Umts Networks - Architecture, Mobility and Services: Umts Networks - Architecture, Mobility and Services 2e / Edition 2

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Overview

Building on the success of the first edition, UMTS Networks second edition allows readers to continue their journey through UMTS up to the latest 3GPP standardization phase, Release 5. Containing revised, updated and brand new material, it provides a comprehensive view on the UMTS network architecture and its latest developments. Accompanied by numerous illustrations, the practical approach of the book benefits from the authors’ pioneering research and training in this field. 

  • Provides a broad yet detailed overview of the latest worldwide developments in UMTS technology.
  • Includes  brand new sections on the IP Multimedia Subsystem and High Speed Downlink Packet Access according to 3GPP Release 5 specifications.
  • Contains heavily revised sections on the evolution from GSM to UMTS Multi-access, the UMTS Radio Access Network, the UMTS Core Network and services.
  • Includes updated versions on services in the UMTS environment, security in the UMTS environment and UMTS protocols.
  • Illustrates all points with cutting-edge practical examples gleaned from the authors’ research and training at the forefront of UMTS.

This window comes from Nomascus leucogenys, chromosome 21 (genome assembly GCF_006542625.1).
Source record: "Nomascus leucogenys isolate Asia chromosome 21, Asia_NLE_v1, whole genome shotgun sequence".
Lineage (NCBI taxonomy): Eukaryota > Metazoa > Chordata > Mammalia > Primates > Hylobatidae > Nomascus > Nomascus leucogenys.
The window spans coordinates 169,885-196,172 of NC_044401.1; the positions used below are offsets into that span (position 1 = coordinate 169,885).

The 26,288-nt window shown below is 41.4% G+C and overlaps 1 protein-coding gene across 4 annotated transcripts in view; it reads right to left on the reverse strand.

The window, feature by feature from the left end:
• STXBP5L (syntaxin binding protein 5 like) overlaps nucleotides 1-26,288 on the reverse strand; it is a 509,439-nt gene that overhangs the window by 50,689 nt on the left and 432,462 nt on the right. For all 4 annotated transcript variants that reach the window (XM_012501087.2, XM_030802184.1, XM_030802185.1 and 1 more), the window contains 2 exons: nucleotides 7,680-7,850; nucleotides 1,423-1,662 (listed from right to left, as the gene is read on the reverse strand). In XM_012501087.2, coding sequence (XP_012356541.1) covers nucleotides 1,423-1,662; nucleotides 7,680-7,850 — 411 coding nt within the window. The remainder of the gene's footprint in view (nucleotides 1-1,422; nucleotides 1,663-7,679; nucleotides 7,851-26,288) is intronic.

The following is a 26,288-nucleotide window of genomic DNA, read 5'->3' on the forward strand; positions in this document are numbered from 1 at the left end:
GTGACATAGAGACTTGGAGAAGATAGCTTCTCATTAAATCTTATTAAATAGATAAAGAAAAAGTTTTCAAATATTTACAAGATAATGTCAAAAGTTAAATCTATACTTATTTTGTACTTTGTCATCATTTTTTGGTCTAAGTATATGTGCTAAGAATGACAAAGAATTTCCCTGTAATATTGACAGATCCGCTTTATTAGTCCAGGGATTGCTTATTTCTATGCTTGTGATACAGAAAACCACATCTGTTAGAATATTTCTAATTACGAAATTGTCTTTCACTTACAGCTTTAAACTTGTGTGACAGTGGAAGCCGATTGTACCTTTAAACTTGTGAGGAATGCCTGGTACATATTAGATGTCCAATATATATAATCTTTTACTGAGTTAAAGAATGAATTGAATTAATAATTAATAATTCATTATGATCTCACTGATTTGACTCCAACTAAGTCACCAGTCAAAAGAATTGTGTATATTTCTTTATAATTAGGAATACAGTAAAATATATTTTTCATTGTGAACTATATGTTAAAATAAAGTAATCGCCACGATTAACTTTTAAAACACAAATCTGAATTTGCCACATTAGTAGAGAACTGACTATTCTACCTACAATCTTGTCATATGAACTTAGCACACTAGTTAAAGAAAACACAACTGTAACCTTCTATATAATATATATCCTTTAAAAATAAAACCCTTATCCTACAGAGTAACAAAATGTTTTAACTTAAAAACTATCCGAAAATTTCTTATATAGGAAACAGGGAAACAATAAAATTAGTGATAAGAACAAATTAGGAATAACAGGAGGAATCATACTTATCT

The illustrative, hands-on approach will appeal to operators, equipment vendors, systems designers, developers and marketing professionals who require comprehensive, practical information on the latest developments in UMTS. This second edition will also benefit students and researchers in the field of mobile networking.

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Product Details

  • ISBN-13: 9780470011034
  • Publisher: Wiley
  • Publication date: 3/25/2005
  • Edition description: REV
  • Edition number: 2
  • Pages: 422
  • Product dimensions: 6.91 (w) x 9.90 (h) x 1.17 (d)

Read an Excerpt

UMTS Networks


By Heikki Kaaranen A. Ahtiainen L. Laitinen S. Naghian V. Niemi

John Wiley & Sons

Copyright © 2005 John Wiley & Sons, Ltd
All right reserved.

ISBN: 0-470-01103-3


Chapter One

Introduction

Ari Ahtianen, Heikki Kaaranen and Siamak Naghian

Nowadays, it is widely recognised that there are three different, implemented generations as far as mobile communication is concerned (Figure 1.1). The first generation, 1G, is the name for the analogue or semi-analogue (analogue radio path, but digital switching) mobile networks established in the mid-1980s, such as the Nordic Mobile Telephone (NMT) system and the American Mobile Phone System (AMPS). These networks offered basic services for users and the emphasis was on speech and speech-related services. 1G networks were developed with national scope only and very often the main technical requirements were agreed between the governmental telecom operator and the domestic industry without wider publication of the specifications. Due to national specifications, 1G networks were incompatible with each other and mobile communication was considered at that time to be some kind of curiosity and added value service on top of the fixed networks.